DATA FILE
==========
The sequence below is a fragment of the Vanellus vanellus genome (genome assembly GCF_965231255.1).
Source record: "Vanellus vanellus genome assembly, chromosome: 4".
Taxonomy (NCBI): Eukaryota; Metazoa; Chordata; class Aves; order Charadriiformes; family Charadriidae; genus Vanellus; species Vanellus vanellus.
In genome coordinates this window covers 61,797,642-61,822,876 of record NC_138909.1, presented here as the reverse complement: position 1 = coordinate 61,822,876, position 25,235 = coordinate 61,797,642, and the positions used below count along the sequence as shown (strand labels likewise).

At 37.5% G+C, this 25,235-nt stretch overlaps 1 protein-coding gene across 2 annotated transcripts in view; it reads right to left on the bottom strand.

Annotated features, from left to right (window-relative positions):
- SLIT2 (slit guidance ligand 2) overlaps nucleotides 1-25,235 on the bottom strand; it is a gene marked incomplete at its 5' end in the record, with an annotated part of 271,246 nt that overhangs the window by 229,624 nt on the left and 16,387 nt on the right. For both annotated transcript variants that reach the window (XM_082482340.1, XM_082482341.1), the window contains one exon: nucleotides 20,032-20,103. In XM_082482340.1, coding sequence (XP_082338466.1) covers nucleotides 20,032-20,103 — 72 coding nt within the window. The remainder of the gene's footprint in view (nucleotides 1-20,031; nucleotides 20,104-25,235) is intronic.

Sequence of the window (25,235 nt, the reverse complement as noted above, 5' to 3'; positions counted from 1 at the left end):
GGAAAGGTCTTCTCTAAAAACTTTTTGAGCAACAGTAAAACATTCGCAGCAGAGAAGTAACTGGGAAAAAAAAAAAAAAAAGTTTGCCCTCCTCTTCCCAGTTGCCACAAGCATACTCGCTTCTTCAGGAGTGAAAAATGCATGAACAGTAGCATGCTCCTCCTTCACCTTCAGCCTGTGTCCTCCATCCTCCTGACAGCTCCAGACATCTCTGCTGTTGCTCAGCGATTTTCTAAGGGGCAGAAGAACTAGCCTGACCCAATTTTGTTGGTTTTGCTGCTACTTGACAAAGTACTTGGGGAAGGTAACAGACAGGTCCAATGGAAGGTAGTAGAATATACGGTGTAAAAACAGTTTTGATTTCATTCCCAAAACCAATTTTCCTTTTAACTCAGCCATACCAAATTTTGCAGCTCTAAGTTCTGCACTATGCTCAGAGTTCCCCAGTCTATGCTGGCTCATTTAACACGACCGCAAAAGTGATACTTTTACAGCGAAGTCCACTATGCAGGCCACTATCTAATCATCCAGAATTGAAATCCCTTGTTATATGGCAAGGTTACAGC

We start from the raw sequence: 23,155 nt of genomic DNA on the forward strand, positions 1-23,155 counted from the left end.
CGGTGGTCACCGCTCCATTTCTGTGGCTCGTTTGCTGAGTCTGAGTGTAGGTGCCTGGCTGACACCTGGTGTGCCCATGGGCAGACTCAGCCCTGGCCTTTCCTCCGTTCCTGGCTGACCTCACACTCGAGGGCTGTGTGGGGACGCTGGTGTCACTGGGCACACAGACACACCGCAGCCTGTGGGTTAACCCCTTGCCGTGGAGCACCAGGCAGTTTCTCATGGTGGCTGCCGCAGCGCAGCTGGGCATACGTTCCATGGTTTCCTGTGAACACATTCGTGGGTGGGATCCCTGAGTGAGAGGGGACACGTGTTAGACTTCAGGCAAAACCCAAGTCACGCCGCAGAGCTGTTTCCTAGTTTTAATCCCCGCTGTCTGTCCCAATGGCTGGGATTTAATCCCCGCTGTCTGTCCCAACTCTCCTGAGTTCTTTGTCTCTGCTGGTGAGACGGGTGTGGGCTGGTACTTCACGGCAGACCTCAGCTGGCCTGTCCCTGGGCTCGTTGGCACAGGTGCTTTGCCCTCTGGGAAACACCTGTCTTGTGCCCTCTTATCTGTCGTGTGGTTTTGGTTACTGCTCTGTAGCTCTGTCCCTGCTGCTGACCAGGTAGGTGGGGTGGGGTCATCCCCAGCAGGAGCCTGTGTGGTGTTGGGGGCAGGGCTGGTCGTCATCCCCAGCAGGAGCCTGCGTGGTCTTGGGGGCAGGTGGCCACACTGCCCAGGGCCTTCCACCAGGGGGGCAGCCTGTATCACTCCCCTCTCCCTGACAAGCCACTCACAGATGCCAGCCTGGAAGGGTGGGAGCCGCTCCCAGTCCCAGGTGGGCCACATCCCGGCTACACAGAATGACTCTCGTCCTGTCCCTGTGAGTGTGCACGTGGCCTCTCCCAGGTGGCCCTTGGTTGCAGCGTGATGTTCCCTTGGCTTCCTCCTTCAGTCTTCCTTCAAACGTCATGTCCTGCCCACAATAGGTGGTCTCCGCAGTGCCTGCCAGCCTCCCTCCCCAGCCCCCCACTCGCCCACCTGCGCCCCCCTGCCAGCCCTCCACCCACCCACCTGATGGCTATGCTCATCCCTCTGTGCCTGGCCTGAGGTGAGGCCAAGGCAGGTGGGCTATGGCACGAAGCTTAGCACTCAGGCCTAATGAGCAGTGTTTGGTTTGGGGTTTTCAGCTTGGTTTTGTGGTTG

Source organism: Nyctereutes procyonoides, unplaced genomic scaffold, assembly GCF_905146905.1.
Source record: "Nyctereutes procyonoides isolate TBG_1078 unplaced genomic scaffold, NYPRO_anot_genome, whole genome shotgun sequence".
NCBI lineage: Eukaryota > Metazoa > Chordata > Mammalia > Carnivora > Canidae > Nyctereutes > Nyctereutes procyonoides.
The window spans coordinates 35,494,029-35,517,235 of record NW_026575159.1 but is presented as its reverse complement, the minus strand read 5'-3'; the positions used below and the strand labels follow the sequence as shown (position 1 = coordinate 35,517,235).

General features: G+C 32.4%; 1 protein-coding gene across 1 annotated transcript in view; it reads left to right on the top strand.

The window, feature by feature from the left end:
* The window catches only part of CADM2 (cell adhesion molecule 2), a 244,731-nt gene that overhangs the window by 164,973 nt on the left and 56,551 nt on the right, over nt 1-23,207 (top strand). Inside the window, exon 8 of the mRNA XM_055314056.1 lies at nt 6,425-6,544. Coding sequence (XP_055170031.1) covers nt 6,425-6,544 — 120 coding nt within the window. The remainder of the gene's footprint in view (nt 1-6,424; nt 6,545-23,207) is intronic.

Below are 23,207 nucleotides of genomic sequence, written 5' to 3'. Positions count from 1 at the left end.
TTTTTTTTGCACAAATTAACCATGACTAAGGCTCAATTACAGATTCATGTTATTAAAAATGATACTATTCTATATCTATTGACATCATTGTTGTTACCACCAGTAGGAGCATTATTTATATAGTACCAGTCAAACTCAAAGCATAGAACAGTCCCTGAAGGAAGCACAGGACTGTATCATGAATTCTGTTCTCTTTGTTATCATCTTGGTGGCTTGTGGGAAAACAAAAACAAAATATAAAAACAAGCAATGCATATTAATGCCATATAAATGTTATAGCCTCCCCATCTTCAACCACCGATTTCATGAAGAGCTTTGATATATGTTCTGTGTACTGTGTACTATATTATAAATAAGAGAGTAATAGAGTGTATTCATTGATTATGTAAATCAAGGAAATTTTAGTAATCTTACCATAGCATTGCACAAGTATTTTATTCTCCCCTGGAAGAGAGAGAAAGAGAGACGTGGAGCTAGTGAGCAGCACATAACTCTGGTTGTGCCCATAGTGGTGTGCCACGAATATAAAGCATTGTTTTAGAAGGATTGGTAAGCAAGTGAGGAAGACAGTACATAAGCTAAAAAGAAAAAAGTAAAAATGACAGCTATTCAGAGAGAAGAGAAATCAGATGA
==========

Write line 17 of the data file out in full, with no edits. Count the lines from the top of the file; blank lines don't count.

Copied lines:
The window, feature by feature from the left end: